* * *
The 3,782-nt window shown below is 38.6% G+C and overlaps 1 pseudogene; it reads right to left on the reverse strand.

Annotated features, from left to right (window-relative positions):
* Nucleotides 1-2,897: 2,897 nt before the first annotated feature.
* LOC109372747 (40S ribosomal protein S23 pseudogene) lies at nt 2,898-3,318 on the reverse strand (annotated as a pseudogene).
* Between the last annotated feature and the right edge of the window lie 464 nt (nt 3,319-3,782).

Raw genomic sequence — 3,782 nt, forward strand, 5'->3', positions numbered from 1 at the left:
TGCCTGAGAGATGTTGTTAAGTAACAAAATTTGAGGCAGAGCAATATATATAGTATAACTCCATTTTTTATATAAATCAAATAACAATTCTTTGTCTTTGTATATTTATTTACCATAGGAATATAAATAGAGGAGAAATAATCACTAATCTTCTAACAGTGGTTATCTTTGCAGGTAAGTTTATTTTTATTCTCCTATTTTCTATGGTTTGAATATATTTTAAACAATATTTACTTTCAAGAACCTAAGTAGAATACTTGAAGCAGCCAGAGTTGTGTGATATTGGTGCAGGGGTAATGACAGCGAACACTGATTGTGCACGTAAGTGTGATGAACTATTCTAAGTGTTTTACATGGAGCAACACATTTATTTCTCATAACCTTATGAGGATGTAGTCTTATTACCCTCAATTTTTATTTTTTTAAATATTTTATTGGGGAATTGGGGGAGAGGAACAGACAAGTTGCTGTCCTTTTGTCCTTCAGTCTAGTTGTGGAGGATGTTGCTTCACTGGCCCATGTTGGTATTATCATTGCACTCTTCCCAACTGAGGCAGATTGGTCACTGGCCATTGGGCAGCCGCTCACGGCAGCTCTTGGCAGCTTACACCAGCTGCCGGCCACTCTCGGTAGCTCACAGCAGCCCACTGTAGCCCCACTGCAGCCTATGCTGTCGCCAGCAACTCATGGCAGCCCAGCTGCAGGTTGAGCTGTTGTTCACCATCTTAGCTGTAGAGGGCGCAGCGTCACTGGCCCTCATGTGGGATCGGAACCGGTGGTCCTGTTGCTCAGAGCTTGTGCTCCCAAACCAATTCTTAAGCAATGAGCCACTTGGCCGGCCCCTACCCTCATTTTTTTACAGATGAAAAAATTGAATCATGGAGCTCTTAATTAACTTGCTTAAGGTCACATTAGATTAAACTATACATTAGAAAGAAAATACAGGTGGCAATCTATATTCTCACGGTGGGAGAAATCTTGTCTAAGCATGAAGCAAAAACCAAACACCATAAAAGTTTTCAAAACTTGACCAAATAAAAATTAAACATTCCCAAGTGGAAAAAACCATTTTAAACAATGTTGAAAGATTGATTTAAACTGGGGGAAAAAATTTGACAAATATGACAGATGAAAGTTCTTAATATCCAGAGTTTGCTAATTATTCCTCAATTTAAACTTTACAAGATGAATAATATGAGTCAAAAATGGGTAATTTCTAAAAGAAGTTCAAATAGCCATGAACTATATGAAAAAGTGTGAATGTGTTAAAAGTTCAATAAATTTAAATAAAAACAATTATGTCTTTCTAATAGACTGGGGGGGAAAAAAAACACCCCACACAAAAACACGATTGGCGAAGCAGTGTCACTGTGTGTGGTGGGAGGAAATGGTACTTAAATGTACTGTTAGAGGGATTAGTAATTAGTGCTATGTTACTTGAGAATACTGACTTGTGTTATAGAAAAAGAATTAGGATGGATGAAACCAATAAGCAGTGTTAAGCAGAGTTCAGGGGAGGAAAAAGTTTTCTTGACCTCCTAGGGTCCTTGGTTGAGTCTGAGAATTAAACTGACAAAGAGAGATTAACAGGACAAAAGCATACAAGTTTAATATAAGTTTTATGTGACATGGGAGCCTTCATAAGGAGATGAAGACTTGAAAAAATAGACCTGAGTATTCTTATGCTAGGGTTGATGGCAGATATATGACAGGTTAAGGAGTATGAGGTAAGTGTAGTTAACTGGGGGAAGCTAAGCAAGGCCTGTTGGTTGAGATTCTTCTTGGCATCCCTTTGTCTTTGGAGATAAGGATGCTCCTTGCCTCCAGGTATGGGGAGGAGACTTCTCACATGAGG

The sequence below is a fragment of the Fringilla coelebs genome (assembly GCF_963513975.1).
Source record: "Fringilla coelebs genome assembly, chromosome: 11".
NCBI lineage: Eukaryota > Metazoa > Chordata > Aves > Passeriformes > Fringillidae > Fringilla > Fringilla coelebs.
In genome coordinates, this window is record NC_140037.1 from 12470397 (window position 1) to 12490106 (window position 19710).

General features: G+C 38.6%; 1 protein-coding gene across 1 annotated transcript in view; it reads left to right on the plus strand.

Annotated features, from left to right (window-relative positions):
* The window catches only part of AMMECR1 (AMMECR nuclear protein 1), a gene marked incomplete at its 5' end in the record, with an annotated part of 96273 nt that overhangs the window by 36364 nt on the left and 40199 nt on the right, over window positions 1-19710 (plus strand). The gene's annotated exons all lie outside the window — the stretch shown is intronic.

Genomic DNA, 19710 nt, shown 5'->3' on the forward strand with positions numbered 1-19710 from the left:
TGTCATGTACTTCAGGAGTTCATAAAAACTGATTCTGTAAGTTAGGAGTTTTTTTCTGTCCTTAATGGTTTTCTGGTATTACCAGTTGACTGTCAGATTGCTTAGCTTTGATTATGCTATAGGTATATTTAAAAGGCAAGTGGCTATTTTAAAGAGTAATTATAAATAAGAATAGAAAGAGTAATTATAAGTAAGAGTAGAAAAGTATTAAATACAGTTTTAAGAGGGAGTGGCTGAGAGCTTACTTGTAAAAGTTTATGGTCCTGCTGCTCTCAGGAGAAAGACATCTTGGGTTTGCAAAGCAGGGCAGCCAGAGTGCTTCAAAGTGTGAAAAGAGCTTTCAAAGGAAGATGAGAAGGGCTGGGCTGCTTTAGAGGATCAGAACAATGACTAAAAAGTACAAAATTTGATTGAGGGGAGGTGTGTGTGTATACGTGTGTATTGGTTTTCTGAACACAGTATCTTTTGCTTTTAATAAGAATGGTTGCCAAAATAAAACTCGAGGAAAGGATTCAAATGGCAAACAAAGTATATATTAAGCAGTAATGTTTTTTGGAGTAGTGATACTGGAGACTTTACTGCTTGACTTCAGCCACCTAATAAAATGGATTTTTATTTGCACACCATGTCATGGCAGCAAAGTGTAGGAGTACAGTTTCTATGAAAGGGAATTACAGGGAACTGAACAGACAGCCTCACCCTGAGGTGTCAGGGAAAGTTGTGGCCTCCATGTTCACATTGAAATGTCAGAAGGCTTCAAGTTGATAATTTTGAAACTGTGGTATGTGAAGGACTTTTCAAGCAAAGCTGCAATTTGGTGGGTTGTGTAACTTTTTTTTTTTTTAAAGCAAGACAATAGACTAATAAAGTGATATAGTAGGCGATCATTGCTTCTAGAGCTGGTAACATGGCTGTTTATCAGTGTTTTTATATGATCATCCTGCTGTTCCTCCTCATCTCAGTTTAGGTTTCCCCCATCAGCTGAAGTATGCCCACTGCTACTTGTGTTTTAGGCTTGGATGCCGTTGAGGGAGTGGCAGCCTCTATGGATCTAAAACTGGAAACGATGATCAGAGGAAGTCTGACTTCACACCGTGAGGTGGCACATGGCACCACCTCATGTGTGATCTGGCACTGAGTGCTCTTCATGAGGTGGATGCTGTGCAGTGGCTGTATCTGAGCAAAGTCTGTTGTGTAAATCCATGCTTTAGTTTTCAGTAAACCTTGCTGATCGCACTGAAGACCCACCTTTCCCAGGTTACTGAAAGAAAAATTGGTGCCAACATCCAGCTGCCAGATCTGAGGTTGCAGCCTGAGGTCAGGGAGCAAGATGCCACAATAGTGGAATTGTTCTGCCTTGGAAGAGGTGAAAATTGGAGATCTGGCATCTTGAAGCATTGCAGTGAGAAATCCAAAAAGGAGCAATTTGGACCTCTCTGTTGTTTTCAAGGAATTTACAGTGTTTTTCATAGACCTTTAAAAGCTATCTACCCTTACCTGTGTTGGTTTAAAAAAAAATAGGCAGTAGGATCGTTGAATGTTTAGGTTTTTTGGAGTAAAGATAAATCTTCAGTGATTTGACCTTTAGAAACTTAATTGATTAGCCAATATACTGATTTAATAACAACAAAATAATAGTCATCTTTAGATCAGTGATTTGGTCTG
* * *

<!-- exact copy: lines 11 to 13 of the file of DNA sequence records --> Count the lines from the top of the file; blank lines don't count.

In genome coordinates, this window is record NC_140037.1 from 12470397 (window position 1) to 12490106 (window position 19710).

General features: G+C 38.6%; 1 protein-coding gene across 1 annotated transcript in view; it reads left to right on the plus strand.

Annotated features, from left to right (window-relative positions):